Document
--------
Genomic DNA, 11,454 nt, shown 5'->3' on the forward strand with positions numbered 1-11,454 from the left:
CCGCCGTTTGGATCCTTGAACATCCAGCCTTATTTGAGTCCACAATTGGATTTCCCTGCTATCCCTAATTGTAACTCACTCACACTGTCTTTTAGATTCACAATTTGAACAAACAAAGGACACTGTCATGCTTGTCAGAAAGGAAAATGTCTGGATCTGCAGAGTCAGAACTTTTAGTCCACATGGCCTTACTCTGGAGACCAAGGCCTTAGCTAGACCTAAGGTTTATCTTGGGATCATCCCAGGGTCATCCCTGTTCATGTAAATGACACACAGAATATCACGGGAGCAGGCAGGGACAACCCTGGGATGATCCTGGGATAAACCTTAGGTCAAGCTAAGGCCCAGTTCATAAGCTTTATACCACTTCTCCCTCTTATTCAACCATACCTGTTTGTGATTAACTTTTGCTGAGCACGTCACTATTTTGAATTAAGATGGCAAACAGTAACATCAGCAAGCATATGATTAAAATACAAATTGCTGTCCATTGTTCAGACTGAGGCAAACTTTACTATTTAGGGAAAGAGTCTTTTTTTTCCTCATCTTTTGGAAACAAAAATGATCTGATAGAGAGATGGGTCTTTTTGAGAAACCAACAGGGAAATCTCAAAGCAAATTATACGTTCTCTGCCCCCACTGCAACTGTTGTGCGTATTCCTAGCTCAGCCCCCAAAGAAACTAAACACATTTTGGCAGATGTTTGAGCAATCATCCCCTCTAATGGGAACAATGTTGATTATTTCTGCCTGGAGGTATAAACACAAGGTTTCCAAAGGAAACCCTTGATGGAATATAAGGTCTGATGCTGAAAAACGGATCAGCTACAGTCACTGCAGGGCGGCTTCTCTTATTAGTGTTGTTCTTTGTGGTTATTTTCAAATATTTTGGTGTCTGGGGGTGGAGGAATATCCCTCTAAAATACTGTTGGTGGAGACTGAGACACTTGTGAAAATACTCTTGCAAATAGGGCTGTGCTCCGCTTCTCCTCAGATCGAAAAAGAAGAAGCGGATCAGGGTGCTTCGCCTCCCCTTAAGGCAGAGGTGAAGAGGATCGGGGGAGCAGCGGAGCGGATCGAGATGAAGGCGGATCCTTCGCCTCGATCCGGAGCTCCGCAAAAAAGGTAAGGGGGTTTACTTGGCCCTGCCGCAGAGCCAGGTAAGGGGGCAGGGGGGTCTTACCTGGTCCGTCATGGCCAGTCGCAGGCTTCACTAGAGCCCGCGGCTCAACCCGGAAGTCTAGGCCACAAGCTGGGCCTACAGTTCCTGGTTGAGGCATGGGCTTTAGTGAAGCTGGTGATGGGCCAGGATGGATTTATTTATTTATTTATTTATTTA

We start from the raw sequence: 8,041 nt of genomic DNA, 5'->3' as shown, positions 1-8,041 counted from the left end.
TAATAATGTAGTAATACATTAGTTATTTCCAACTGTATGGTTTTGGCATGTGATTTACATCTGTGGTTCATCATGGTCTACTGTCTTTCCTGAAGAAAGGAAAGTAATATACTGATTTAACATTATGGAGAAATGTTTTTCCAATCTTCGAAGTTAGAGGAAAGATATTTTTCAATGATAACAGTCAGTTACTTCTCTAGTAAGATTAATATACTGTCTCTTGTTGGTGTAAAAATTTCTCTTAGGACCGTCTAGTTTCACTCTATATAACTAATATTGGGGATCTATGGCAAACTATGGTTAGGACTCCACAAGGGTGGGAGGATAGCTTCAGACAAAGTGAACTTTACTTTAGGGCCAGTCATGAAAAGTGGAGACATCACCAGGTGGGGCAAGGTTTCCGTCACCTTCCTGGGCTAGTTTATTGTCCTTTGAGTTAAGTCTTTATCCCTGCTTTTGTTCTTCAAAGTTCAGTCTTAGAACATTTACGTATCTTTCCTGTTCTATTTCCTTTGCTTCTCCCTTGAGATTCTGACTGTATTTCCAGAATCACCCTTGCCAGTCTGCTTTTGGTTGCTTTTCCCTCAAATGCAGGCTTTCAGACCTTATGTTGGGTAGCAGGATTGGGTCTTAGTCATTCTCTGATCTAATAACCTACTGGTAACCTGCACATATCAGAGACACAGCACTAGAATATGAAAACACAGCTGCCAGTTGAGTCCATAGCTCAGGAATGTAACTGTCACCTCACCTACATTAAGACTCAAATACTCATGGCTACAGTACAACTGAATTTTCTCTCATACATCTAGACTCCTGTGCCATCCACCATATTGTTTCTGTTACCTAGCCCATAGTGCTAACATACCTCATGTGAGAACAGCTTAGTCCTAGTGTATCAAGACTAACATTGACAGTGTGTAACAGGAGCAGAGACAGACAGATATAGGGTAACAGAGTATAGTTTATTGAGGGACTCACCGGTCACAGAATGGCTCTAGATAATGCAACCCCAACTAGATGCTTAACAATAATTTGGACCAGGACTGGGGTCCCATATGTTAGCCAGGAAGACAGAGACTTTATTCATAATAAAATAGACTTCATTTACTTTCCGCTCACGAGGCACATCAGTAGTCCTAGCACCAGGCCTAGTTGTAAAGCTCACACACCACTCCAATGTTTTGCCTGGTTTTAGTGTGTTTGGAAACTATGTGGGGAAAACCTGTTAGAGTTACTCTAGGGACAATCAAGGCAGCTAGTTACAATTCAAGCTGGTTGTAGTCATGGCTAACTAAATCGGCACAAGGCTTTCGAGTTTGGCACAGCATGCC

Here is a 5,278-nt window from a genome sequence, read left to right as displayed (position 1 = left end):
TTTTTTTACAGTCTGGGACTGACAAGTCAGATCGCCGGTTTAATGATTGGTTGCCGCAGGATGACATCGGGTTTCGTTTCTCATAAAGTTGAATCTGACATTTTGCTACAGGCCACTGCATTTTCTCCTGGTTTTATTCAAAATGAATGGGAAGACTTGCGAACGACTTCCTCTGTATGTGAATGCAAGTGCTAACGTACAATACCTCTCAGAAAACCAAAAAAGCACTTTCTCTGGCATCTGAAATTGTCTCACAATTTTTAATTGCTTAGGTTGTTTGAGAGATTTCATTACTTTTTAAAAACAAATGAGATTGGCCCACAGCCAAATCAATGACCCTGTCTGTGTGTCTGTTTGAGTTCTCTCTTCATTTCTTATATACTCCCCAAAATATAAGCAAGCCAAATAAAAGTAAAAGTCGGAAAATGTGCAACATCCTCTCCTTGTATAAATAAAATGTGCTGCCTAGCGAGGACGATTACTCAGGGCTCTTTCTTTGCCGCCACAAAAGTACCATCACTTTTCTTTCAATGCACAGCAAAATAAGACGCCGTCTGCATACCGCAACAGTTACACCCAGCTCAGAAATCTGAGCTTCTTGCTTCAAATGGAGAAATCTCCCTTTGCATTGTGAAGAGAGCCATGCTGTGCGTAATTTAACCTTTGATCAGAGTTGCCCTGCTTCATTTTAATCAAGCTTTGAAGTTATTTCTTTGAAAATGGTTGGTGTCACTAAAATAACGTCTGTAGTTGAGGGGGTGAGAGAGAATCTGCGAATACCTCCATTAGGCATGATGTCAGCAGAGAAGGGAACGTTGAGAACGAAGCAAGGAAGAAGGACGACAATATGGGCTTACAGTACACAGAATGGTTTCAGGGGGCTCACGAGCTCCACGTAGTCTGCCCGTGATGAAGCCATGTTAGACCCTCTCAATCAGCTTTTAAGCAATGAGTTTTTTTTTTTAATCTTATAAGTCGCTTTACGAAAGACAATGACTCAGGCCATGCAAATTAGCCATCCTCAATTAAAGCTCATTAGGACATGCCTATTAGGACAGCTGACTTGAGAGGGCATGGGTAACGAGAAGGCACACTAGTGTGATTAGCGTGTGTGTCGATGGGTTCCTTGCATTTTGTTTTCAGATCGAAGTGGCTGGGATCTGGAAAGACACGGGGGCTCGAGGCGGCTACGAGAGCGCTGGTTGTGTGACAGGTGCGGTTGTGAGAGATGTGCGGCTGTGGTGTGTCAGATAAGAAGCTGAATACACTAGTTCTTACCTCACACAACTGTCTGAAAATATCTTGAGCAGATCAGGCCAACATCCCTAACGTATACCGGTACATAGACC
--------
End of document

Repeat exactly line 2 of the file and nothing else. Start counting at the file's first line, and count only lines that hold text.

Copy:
CCGCCGTTTGGATCCTTGAACATCCAGCCTTATTTGAGTCCACAATTGGATTTCCCTGCTATCCCTAATTGTAACTCACTCACACTGTCTTTTAGATTCACAATTTGAACAAACAAAGGACACTGTCATGCTTGTCAGAAAGGAAAATGTCTGGATCTGCAGAGTCAGAACTTTTAGTCCACATGGCCTTACTCTGGAGACCAAGGCCTTAGCTAGACCTAAGGTTTATCTTGGGATCATCCCAGGGTCATCCCTGTTCATGTAAATGACACACAGAATATCACGGGAGCAGGCAGGGACAACCCTGGGATGATCCTGGGATAAACCTTAGGTCAAGCTAAGGCCCAGTTCATAAGCTTTATACCACTTCTCCCTCTTATTCAACCATACCTGTTTGTGATTAACTTTTGCTGAGCACGTCACTATTTTGAATTAAGATGGCAAACAGTAACATCAGCAAGCATATGATTAAAATACAAATTGCTGTCCATTGTTCAGACTGAGGCAAACTTTACTATTTAGGGAAAGAGTCTTTTTTTTCCTCATCTTTTGGAAACAAAAATGATCTGATAGAGAGATGGGTCTTTTTGAGAAACCAACAGGGAAATCTCAAAGCAAATTATACGTTCTCTGCCCCCACTGCAACTGTTGTGCGTATTCCTAGCTCAGCCCCCAAAGAAACTAAACACATTTTGGCAGATGTTTGAGCAATCATCCCCTCTAATGGGAACAATGTTGATTATTTCTGCCTGGAGGTATAAACACAAGGTTTCCAAAGGAAACCCTTGATGGAATATAAGGTCTGATGCTGAAAAACGGATCAGCTACAGTCACTGCAGGGCGGCTTCTCTTATTAGTGTTGTTCTTTGTGGTTATTTTCAAATATTTTGGTGTCTGGGGGTGGAGGAATATCCCTCTAAAATACTGTTGGTGGAGACTGAGACACTTGTGAAAATACTCTTGCAAATAGGGCTGTGCTCCGCTTCTCCTCAGATCGAAAAAGAAGAAGCGGATCAGGGTGCTTCGCCTCCCCTTAAGGCAGAGGTGAAGAGGATCGGGGGAGCAGCGGAGCGGATCGAGATGAAGGCGGATCCTTCGCCTCGATCCGGAGCTCCGCAAAAAAGGTAAGGGGGTTTACTTGGCCCTGCCGCAGAGCCAGGTAAGGGGGCAGGGGGGTCTTACCTGGTCCGTCATGGCCAGTCGCAGGCTTCACTAGAGCCCGCGGCTCAACCCGGAAGTCTAGGCCACAAGCTGGGCCTACAGTTCCTGGTTGAGGCATGGGCTTTAGTGAAGCTGGTGATGGGCCAGGATGGATTTATTTATTTATTTATTTATTTA